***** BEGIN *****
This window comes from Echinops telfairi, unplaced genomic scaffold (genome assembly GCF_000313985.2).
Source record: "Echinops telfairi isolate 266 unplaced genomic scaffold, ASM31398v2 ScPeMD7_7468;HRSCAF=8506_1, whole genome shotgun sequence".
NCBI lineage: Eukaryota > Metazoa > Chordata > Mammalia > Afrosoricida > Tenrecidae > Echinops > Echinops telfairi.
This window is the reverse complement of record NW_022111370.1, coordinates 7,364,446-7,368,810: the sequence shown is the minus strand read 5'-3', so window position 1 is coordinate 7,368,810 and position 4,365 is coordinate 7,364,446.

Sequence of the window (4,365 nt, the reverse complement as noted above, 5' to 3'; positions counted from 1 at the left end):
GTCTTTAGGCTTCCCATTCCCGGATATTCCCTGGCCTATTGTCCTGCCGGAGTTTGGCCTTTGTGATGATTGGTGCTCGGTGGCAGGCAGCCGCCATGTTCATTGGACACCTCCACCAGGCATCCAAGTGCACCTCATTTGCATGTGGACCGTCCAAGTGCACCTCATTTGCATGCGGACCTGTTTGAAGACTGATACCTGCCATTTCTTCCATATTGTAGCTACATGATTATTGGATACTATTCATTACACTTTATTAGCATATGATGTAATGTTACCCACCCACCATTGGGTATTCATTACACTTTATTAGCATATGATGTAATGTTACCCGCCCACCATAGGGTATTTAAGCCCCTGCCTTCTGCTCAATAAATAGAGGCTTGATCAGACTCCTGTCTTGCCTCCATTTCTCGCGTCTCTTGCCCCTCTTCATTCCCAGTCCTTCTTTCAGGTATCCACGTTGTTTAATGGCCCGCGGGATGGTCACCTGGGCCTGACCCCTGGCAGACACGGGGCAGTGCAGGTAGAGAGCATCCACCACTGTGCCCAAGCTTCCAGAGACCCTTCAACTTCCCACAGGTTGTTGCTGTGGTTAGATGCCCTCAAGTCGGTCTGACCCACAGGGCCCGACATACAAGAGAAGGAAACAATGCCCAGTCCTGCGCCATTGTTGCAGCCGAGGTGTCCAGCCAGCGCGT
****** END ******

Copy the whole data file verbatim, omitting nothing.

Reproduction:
This window comes from Echinops telfairi, unplaced genomic scaffold (genome assembly GCF_000313985.2).
Source record: "Echinops telfairi isolate 266 unplaced genomic scaffold, ASM31398v2 ScPeMD7_7468;HRSCAF=8506_1, whole genome shotgun sequence".
NCBI lineage: Eukaryota > Metazoa > Chordata > Mammalia > Afrosoricida > Tenrecidae > Echinops > Echinops telfairi.
This window is the reverse complement of record NW_022111370.1, coordinates 7,364,446-7,368,810: the sequence shown is the minus strand read 5'-3', so window position 1 is coordinate 7,368,810 and position 4,365 is coordinate 7,364,446.

Sequence of the window (4,365 nt, the reverse complement as noted above, 5' to 3'; positions counted from 1 at the left end):
GTCTTTAGGCTTCCCATTCCCGGATATTCCCTGGCCTATTGTCCTGCCGGAGTTTGGCCTTTGTGATGATTGGTGCTCGGTGGCAGGCAGCCGCCATGTTCATTGGACACCTCCACCAGGCATCCAAGTGCACCTCATTTGCATGTGGACCGTCCAAGTGCACCTCATTTGCATGCGGACCTGTTTGAAGACTGATACCTGCCATTTCTTCCATATTGTAGCTACATGATTATTGGATACTATTCATTACACTTTATTAGCATATGATGTAATGTTACCCACCCACCATTGGGTATTCATTACACTTTATTAGCATATGATGTAATGTTACCCGCCCACCATAGGGTATTTAAGCCCCTGCCTTCTGCTCAATAAATAGAGGCTTGATCAGACTCCTGTCTTGCCTCCATTTCTCGCGTCTCTTGCCCCTCTTCATTCCCAGTCCTTCTTTCAGGTATCCACGTTGTTTAATGGCCCGCGGGATGGTCACCTGGGCCTGACCCCTGGCAGACACGGGGCAGTGCAGGTAGAGAGCATCCACCACTGTGCCCAAGCTTCCAGAGACCCTTCAACTTCCCACAGGTTGTTGCTGTGGTTAGATGCCCTCAAGTCGGTCTGACCCACAGGGCCCGACATACAAGAGAAGGAAACAATGCCCAGTCCTGCGCCATTGTTGCAGCCGAGGTGTCCAGCCAGCGCGT